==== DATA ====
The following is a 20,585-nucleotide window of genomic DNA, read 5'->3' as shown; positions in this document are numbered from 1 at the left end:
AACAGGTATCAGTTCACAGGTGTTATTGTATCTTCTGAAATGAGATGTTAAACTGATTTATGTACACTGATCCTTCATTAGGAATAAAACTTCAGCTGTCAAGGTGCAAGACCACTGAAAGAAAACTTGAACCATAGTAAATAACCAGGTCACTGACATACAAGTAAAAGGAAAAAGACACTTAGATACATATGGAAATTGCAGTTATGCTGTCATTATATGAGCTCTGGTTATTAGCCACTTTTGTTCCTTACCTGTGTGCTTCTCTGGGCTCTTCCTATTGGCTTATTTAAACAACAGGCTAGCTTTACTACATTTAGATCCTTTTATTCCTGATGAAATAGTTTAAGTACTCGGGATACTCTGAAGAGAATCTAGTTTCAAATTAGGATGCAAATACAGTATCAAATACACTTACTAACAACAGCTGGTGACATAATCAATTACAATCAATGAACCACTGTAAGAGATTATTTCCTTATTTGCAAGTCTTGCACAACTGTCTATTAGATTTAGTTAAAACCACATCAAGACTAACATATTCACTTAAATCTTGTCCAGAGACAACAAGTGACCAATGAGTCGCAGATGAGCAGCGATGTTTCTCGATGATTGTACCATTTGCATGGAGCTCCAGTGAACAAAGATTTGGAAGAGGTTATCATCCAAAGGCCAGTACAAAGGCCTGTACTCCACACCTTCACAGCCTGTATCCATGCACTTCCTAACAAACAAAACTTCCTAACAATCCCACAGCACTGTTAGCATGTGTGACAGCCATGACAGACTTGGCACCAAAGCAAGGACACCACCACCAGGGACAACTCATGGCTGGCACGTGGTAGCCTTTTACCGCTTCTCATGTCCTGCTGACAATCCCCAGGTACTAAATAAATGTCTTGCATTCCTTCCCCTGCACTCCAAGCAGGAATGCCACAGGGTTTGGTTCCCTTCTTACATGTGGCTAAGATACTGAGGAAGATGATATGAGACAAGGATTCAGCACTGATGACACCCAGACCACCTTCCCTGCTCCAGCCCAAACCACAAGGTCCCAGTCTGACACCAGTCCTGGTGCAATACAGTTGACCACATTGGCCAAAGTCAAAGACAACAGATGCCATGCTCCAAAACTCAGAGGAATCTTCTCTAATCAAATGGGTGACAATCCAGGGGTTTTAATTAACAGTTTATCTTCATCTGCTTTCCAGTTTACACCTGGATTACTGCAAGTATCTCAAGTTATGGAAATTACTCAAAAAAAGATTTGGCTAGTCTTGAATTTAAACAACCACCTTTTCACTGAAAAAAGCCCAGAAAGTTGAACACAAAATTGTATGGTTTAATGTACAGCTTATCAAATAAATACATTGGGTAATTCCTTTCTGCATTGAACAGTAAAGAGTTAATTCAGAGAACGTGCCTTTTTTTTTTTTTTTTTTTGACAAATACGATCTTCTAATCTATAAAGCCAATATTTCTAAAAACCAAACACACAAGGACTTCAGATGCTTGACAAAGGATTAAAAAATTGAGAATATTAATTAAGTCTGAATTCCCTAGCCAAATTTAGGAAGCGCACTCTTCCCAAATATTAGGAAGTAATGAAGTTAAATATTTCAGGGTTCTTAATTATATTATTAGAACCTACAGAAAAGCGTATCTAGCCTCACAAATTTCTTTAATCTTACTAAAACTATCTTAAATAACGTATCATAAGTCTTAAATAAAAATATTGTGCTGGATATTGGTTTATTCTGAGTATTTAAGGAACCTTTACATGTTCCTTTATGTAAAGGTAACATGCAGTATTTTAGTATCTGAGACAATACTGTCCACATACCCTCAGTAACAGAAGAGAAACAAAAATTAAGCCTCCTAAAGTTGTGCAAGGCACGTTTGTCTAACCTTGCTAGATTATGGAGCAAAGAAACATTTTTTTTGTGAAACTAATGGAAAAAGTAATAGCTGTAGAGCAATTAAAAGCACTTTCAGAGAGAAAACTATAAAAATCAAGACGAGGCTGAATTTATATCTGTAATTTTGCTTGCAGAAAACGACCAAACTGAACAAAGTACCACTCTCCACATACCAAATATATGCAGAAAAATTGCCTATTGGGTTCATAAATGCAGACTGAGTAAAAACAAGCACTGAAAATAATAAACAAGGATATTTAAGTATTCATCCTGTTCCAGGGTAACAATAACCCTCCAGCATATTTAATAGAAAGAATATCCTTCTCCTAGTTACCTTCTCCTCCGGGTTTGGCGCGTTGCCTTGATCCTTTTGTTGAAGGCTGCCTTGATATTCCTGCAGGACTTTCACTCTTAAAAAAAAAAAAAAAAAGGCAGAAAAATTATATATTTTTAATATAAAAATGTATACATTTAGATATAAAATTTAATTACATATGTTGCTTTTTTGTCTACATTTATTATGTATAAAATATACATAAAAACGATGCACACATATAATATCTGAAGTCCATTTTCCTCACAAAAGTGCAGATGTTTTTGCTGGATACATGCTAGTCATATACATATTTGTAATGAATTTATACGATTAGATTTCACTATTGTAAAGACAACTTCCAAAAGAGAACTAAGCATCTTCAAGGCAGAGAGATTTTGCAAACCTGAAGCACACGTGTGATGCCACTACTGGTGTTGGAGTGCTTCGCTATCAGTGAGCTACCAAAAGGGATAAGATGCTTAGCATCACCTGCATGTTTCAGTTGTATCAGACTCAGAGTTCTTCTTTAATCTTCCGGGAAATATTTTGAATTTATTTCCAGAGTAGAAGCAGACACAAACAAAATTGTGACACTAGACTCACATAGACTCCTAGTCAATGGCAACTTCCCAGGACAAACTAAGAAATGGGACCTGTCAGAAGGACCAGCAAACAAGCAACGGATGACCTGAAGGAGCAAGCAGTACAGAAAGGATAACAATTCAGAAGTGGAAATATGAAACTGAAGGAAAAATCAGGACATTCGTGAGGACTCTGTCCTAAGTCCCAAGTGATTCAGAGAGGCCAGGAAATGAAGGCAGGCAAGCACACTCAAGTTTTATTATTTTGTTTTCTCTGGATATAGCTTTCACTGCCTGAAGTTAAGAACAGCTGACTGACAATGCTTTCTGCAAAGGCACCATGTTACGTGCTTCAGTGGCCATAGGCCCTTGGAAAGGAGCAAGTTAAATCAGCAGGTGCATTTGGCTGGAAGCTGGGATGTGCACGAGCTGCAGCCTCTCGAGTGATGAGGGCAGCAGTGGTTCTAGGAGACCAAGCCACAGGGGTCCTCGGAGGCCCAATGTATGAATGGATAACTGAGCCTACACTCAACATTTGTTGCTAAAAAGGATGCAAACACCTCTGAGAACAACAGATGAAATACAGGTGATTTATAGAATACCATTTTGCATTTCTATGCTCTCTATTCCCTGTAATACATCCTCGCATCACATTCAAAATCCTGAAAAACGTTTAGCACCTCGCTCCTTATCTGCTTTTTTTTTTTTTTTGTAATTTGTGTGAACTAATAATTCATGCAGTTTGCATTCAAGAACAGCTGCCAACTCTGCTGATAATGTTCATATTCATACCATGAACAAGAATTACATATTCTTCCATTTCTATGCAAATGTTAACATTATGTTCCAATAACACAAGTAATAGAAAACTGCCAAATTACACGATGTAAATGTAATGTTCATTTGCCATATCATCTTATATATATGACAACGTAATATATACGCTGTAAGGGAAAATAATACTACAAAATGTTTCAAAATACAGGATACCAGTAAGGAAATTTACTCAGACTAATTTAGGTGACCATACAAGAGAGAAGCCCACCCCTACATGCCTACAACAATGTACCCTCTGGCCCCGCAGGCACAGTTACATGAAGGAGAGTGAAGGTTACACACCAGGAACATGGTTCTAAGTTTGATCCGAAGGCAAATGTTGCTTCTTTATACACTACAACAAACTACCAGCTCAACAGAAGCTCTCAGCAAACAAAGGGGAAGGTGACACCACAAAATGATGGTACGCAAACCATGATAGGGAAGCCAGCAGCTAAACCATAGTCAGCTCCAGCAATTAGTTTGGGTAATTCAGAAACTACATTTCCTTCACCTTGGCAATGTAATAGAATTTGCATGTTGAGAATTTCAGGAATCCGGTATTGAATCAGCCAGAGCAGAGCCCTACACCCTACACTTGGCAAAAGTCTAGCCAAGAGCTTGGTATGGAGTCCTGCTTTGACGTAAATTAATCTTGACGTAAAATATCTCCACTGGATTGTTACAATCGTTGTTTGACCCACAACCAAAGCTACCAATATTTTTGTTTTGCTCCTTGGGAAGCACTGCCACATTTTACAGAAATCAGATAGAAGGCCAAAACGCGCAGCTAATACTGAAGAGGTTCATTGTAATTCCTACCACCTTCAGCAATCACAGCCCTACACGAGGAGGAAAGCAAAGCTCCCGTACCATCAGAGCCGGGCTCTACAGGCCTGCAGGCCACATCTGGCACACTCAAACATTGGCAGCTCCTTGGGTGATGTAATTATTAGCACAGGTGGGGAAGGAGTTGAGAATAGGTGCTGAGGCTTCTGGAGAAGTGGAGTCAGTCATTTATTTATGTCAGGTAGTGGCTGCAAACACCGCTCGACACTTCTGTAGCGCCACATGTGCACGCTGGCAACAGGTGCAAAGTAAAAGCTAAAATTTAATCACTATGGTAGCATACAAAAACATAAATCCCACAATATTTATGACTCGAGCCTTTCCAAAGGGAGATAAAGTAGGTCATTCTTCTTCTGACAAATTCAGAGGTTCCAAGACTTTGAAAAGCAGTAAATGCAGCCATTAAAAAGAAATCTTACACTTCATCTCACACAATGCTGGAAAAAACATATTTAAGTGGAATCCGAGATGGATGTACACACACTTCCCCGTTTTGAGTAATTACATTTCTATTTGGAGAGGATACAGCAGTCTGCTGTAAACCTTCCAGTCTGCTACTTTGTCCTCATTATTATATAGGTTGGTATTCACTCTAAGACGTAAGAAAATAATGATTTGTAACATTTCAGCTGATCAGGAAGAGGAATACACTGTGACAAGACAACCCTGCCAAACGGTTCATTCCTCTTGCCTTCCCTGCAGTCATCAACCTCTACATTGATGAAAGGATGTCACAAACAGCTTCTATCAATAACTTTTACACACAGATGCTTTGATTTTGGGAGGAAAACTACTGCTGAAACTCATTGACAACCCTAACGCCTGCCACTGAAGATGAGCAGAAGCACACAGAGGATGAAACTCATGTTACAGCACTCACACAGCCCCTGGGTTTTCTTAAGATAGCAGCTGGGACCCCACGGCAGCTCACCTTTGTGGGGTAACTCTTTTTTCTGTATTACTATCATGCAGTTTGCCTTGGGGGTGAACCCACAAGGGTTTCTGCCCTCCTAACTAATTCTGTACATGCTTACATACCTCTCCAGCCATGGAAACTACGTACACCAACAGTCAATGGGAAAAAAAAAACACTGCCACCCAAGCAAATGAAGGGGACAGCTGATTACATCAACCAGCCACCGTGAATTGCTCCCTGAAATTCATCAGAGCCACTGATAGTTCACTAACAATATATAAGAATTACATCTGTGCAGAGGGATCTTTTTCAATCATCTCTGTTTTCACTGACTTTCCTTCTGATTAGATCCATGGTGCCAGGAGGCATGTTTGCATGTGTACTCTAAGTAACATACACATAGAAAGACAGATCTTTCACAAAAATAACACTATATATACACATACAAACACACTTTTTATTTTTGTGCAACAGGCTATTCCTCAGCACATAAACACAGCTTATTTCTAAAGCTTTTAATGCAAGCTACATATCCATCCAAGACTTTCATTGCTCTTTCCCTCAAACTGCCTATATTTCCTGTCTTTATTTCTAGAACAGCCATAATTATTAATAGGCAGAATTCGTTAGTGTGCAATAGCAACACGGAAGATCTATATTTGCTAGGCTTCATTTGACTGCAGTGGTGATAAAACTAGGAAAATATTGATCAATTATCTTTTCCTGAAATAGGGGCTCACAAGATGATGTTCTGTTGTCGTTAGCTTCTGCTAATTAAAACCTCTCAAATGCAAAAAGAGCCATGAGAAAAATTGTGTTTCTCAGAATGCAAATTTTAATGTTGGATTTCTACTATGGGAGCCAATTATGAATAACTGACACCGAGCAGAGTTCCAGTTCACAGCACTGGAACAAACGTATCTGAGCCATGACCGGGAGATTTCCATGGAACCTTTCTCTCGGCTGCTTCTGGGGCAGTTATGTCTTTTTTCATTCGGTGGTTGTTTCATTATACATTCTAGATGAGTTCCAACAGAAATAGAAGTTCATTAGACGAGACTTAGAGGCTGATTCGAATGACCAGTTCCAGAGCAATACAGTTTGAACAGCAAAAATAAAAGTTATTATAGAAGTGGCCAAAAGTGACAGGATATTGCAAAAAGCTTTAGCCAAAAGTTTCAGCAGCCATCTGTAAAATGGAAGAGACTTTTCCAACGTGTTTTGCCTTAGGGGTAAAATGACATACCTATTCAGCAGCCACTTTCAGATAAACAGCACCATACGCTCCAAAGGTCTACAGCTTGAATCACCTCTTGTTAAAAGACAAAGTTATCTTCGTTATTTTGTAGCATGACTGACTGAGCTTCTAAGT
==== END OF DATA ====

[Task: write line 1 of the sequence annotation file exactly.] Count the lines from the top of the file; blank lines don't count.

The following is a 20,585-nucleotide window of genomic DNA, read 5'->3' as shown; positions in this document are numbered from 1 at the left end: